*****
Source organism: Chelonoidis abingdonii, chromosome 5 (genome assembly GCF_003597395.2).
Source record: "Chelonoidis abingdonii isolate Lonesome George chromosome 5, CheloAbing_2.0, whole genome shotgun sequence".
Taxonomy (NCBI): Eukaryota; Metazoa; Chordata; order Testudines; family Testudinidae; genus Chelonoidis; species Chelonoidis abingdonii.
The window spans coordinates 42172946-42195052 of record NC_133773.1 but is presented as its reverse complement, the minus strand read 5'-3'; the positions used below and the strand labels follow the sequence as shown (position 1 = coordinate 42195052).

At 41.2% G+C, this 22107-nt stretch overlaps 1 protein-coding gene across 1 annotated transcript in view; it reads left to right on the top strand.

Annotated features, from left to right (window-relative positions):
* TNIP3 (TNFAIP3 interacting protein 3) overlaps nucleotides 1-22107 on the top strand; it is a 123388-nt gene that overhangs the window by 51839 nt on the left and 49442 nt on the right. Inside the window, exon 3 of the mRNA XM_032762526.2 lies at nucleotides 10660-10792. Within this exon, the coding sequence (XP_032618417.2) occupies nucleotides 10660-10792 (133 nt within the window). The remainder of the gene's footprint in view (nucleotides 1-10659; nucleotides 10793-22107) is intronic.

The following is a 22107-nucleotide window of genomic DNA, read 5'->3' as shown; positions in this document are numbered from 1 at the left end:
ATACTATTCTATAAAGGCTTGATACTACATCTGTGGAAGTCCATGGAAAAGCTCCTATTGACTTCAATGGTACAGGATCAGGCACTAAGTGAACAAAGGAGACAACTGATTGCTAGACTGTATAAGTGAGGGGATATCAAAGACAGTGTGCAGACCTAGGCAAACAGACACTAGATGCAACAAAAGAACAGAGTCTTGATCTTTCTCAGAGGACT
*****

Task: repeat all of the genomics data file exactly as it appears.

Source organism: Chelonoidis abingdonii, chromosome 5 (genome assembly GCF_003597395.2).
Source record: "Chelonoidis abingdonii isolate Lonesome George chromosome 5, CheloAbing_2.0, whole genome shotgun sequence".
Taxonomy (NCBI): Eukaryota; Metazoa; Chordata; order Testudines; family Testudinidae; genus Chelonoidis; species Chelonoidis abingdonii.
The window spans coordinates 42172946-42195052 of record NC_133773.1 but is presented as its reverse complement, the minus strand read 5'-3'; the positions used below and the strand labels follow the sequence as shown (position 1 = coordinate 42195052).

At 41.2% G+C, this 22107-nt stretch overlaps 1 protein-coding gene across 1 annotated transcript in view; it reads left to right on the top strand.

Annotated features, from left to right (window-relative positions):
* TNIP3 (TNFAIP3 interacting protein 3) overlaps nucleotides 1-22107 on the top strand; it is a 123388-nt gene that overhangs the window by 51839 nt on the left and 49442 nt on the right. Inside the window, exon 3 of the mRNA XM_032762526.2 lies at nucleotides 10660-10792. Within this exon, the coding sequence (XP_032618417.2) occupies nucleotides 10660-10792 (133 nt within the window). The remainder of the gene's footprint in view (nucleotides 1-10659; nucleotides 10793-22107) is intronic.

The following is a 22107-nucleotide window of genomic DNA, read 5'->3' as shown; positions in this document are numbered from 1 at the left end:
ATACTATTCTATAAAGGCTTGATACTACATCTGTGGAAGTCCATGGAAAAGCTCCTATTGACTTCAATGGTACAGGATCAGGCACTAAGTGAACAAAGGAGACAACTGATTGCTAGACTGTATAAGTGAGGGGATATCAAAGACAGTGTGCAGACCTAGGCAAACAGACACTAGATGCAACAAAAGAACAGAGTCTTGATCTTTCTCAGAGGACT